I lead a volunteer team for a community group at my church, and recently we met to do a SWOT analysis of the group in preparation for 2014. This was interesting for me, because we do this often in the public relations world for our clients in Cincinnati. SWOT stands for:
Strengths and weaknesses refer to the internal factors of the organization, while opportunities and threats relate to the external factors of the organization. At the meeting, we breezed through our strengths rather quickly. I had about five or six on the list of our accomplishments and changes made throughout this past year, and I could tell the team was feeling good about the discussion. However, the flow of the conversation changed once we got to topic of weaknesses. There was a palpable change in the energy of the room, and one of my team members mentioned that they never use the term “weakness” when doing SWOT analyses at their workplace. Instead, they say everything is an “opportunity.” Therefore, in the place of saying, “We have a lack of communication between departments,” they would say, “We have an opportunity to increase our level of communication within departments.” The first sentence is certainly negative, but it has a clarity that the second statement does not have. The first statement is easier to solve. The second statement is vague and more difficult to address.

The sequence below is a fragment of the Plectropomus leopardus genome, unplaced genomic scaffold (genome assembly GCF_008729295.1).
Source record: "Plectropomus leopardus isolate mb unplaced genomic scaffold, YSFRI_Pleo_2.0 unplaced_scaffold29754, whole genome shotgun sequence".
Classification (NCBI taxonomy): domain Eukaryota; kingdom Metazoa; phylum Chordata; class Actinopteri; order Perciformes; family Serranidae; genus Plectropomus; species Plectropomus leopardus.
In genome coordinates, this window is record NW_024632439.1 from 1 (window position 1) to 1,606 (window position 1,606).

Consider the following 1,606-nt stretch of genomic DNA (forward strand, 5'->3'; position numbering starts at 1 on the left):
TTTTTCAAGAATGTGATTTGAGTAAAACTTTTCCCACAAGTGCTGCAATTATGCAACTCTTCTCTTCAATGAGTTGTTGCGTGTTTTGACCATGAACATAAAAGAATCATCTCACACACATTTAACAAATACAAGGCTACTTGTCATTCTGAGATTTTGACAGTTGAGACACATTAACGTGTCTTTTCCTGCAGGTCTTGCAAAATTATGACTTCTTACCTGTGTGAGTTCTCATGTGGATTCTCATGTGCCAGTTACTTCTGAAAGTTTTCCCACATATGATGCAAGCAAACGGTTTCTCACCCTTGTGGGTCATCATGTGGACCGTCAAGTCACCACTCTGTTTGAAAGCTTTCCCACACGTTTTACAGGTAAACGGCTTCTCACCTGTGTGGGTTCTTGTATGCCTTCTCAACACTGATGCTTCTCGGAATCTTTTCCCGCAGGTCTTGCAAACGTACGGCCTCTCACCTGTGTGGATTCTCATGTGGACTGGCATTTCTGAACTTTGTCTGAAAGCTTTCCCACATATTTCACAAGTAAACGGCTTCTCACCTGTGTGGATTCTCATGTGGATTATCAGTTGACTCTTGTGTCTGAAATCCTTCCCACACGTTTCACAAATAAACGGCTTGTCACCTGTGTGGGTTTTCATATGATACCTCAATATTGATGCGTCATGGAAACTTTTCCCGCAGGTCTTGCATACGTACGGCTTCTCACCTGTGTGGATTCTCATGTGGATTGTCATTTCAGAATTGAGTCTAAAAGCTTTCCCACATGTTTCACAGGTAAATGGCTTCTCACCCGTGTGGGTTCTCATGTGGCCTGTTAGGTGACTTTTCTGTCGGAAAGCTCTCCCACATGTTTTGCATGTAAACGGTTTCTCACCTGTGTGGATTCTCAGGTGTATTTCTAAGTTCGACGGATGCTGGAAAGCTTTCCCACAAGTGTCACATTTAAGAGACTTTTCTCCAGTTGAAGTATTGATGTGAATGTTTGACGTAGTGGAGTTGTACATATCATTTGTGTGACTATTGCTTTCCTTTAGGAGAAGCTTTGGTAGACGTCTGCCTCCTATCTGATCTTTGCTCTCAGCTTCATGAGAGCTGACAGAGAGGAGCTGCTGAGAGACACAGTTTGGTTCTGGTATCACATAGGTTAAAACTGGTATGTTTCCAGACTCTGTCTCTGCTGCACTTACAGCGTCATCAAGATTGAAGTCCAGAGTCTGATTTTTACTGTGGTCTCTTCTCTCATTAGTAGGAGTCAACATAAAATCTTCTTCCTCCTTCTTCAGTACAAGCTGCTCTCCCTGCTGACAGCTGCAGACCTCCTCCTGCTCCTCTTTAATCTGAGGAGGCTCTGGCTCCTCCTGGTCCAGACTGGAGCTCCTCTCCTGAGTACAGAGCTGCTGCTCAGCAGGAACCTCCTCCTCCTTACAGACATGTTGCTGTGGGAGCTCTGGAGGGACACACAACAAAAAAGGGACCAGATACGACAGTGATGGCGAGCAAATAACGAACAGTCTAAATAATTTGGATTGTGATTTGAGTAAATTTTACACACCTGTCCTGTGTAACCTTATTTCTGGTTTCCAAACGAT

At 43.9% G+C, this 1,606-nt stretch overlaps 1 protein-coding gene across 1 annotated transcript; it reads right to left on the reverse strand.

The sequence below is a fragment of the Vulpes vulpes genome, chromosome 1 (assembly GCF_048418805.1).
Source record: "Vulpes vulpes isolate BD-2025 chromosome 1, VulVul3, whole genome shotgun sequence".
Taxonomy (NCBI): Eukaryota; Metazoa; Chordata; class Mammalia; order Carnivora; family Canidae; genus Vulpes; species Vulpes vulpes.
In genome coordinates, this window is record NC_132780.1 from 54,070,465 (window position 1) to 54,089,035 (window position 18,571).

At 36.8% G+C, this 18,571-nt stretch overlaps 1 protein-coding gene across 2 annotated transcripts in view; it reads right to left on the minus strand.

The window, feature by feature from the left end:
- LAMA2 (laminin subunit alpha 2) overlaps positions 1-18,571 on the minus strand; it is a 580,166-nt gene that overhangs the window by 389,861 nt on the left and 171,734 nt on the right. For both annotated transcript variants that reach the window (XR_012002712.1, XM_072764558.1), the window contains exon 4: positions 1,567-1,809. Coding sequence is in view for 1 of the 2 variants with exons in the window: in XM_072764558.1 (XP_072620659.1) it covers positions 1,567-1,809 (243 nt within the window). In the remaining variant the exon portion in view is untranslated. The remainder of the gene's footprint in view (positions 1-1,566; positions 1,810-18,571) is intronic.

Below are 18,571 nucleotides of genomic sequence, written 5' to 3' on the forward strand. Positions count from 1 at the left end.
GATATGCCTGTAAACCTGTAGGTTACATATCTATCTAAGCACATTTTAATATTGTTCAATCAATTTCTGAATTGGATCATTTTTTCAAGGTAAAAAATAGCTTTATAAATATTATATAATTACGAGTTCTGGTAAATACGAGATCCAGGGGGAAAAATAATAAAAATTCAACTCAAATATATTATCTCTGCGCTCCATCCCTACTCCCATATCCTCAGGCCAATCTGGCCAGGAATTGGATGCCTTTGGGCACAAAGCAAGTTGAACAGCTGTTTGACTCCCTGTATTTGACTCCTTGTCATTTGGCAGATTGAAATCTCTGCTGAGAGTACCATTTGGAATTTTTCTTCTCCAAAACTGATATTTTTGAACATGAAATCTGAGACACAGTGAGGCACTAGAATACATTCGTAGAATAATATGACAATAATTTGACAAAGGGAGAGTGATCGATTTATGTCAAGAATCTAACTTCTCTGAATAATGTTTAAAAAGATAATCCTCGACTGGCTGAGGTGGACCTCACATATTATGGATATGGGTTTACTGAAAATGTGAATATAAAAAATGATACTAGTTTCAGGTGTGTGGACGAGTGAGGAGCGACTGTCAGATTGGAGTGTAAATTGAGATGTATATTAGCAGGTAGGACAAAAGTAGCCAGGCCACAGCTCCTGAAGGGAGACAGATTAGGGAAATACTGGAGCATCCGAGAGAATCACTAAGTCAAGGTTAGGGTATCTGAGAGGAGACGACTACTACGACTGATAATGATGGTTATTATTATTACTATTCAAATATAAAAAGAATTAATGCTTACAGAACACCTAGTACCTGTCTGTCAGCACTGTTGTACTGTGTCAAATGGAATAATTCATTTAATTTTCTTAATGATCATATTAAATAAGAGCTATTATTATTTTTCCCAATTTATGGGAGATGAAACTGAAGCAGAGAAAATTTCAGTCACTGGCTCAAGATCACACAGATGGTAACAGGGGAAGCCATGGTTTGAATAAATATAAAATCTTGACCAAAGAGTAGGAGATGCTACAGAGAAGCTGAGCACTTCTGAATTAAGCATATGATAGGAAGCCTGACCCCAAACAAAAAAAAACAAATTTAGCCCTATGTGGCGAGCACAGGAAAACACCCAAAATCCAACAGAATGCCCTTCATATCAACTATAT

The term “weakness” hints at vulnerability, to which our society has a distinct aversion. However, masking weaknesses by grouping them with opportunities creates confusion. Weaknesses must be clearly identified in order to be addressed and remedied. If you sincerely hate the word “weakness,” I suggest you call the “W” in the SWOT analysis “We can improve…(fill in the blank.)”
Have you ever had trouble beginning discussions around weaknesses?